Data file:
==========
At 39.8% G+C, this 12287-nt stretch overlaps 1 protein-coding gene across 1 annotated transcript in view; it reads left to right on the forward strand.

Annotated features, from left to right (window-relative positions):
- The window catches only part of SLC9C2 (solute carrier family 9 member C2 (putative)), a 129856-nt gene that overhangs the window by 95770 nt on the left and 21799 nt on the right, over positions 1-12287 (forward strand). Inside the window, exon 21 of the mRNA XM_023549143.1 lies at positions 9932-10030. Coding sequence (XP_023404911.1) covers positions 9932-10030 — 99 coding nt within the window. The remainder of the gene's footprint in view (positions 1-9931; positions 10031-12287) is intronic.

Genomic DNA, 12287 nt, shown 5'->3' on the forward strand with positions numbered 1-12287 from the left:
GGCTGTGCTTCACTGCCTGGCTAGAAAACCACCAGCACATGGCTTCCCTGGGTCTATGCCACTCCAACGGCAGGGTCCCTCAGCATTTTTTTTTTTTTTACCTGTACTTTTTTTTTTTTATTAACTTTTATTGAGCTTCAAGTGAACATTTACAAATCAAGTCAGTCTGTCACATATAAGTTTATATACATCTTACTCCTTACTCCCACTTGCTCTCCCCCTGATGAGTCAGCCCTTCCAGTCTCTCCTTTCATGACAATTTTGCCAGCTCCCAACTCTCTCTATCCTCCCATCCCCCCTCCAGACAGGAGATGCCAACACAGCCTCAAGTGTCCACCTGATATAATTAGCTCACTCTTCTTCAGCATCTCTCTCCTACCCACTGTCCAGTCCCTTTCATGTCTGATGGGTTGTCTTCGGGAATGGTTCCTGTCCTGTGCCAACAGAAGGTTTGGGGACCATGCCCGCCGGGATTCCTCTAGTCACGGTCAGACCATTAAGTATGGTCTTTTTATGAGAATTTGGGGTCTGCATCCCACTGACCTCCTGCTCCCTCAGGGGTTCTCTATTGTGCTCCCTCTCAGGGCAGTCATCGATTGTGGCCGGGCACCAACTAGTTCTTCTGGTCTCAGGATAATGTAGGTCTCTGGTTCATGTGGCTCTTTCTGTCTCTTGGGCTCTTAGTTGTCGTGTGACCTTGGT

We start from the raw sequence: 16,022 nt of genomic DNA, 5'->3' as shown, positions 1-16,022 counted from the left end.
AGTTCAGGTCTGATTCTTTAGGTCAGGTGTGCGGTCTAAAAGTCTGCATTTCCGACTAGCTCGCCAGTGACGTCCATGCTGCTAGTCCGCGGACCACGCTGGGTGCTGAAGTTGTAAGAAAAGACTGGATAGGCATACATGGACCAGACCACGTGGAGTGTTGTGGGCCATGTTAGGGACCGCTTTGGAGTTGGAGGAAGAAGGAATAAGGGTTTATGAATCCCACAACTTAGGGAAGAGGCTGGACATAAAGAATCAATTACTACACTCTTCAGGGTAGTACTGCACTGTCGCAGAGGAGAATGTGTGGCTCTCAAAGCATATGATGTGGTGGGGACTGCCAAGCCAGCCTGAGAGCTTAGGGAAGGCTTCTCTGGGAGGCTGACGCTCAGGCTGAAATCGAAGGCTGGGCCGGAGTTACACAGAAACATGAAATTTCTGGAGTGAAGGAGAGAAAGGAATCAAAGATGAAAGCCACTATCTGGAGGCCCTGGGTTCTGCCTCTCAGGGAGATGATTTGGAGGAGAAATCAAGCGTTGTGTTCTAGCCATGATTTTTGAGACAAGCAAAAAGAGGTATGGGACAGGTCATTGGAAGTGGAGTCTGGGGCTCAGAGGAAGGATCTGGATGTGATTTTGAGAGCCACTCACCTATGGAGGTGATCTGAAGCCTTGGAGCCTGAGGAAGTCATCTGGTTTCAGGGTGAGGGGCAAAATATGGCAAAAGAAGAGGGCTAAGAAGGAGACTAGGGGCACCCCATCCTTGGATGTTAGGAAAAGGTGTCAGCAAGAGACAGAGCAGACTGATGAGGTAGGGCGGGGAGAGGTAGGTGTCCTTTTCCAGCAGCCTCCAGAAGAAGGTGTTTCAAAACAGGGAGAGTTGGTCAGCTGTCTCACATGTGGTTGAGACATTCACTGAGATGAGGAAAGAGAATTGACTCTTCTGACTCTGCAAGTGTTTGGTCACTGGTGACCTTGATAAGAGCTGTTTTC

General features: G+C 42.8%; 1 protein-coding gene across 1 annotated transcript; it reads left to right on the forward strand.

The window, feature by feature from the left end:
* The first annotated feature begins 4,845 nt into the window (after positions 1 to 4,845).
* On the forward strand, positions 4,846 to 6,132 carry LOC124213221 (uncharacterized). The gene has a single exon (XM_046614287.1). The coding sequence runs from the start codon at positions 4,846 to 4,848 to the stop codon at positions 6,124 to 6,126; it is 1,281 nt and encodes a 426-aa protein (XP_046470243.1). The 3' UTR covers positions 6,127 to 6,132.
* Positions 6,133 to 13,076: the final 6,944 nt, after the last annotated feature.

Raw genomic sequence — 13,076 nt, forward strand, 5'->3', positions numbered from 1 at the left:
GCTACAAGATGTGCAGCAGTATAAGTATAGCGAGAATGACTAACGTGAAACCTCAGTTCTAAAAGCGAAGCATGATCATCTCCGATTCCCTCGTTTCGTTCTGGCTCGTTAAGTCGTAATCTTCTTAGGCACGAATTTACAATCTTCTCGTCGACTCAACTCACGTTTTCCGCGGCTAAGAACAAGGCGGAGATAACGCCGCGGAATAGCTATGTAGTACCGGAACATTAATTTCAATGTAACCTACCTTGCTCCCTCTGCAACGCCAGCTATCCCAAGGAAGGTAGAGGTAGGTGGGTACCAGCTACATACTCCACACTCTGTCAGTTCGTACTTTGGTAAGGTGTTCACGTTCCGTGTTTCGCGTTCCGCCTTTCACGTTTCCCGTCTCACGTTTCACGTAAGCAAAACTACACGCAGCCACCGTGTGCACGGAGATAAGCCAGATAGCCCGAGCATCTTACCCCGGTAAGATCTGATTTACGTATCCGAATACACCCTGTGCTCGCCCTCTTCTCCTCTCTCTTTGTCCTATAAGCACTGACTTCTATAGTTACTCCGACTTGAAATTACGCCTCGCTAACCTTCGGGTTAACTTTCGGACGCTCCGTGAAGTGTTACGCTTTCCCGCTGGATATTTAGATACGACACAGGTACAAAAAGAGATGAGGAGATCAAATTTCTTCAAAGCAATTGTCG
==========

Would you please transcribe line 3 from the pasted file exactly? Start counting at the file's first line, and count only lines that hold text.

- The window catches only part of SLC9C2 (solute carrier family 9 member C2 (putative)), a 129856-nt gene that overhangs the window by 95770 nt on the left and 21799 nt on the right, over positions 1-12287 (forward strand). Inside the window, exon 21 of the mRNA XM_023549143.1 lies at positions 9932-10030. Coding sequence (XP_023404911.1) covers positions 9932-10030 — 99 coding nt within the window. The remainder of the gene's footprint in view (positions 1-9931; positions 10031-12287) is intronic.